Title

Perceived maternal knowledge and attitudes toward physical therapy during early intervention in two ethnic groups

Date of Award

1992

Availability

Article

Degree Name

Doctor of Philosophy (Ph.D.)

Department

Educational Leadership

First Committee Member

John H. Croghan, Committee Chair

Abstract

Physical therapists in early intervention programs are involved with children and families from many different cultures. This study explored whether there were differences in perceived maternal knowledge and attitudes toward physical therapy in Cuban Americans and African Americans in Miami.Surveys were sent to 170 families who received physical therapy services at Easter Seal of Dade County, United Cerebral Palsy of Dade County, and the University of Miami Debbie School. From 120 surveys which were returned, 31 were Cuban American and 33 were African American. Ten randomly selected mothers from each group were personally interviewed. Open-ended questions in the survey and interview questions were analyzed using qualitative research methods.The t-test revealed statistically significant differences at the.05 level between the two groups for six questions. Those six questions which were identified by individual t-tests for independent groups as statistically significant were the same questions which approached significance using the MANOVA. The findings indicated that Cuban Americans perceived greater understanding of the purpose of physical therapy, physical therapy treatment, and the use of adaptive equipment in school and at home as compared with African Americans. Cuban Americans also desired greater control in planning their children's physical therapy, but African Americans were more satisfied with physical therapists responses to their suggestions. These quantitative differences were substantiated by qualitative findings from the open-ended survey questions and personal interviews. Cultural factors appeared to influence the differences in responses between the two groups. These results indicated that physical therapists must be aware of their own culture as well as their clients' culture in order to provide culturally competent family-centered services.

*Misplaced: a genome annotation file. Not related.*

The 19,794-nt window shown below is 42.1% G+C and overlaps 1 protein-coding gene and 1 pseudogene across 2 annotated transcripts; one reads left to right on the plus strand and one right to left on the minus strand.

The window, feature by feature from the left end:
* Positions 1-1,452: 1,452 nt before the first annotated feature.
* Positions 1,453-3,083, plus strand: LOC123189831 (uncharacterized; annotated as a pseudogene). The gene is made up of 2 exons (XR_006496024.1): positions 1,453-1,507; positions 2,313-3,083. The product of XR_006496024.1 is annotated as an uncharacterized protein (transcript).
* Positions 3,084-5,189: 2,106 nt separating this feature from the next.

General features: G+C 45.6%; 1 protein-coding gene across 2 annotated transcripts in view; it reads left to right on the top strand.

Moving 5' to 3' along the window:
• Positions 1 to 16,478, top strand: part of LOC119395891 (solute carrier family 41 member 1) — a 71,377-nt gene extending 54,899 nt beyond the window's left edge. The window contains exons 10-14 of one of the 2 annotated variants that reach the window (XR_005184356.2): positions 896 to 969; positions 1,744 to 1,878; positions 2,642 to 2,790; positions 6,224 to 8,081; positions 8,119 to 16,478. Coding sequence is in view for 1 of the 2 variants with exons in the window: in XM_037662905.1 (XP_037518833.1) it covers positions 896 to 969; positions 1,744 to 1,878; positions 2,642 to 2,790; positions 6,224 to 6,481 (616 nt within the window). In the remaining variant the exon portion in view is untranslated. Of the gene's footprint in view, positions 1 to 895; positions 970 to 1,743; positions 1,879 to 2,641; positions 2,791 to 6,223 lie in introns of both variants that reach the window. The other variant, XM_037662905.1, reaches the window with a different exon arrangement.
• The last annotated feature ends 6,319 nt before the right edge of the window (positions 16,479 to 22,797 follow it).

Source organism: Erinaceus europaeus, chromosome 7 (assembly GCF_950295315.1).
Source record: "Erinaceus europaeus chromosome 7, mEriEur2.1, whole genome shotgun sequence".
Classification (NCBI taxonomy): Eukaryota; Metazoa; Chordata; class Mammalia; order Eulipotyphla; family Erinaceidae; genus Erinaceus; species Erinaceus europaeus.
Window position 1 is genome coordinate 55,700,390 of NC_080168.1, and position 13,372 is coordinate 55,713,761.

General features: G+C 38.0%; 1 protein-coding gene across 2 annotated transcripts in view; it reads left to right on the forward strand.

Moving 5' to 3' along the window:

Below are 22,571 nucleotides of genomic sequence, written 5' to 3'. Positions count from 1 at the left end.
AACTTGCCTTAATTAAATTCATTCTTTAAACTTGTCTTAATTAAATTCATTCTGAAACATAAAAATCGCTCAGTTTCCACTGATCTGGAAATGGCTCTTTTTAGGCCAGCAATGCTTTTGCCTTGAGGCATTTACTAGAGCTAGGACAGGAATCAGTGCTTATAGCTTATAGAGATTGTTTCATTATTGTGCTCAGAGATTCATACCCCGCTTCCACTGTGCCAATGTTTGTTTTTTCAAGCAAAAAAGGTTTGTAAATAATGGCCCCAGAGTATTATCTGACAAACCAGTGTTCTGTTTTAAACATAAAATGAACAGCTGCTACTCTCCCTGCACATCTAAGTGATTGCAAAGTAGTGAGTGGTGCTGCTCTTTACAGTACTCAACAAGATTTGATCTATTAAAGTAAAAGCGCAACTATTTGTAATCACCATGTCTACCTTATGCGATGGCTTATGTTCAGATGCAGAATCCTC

Keywords

Education, Bilingual and Multicultural; Health Sciences, Rehabilitation and Therapy

Link to Full Text

http://access.library.miami.edu/login?url=http://gateway.proquest.com/openurl?url_ver=Z39.88-2004&rft_val_fmt=info:ofi/fmt:kev:mtx:dissertation&res_dat=xri:pqdiss&rft_dat=xri:pqdiss:9301241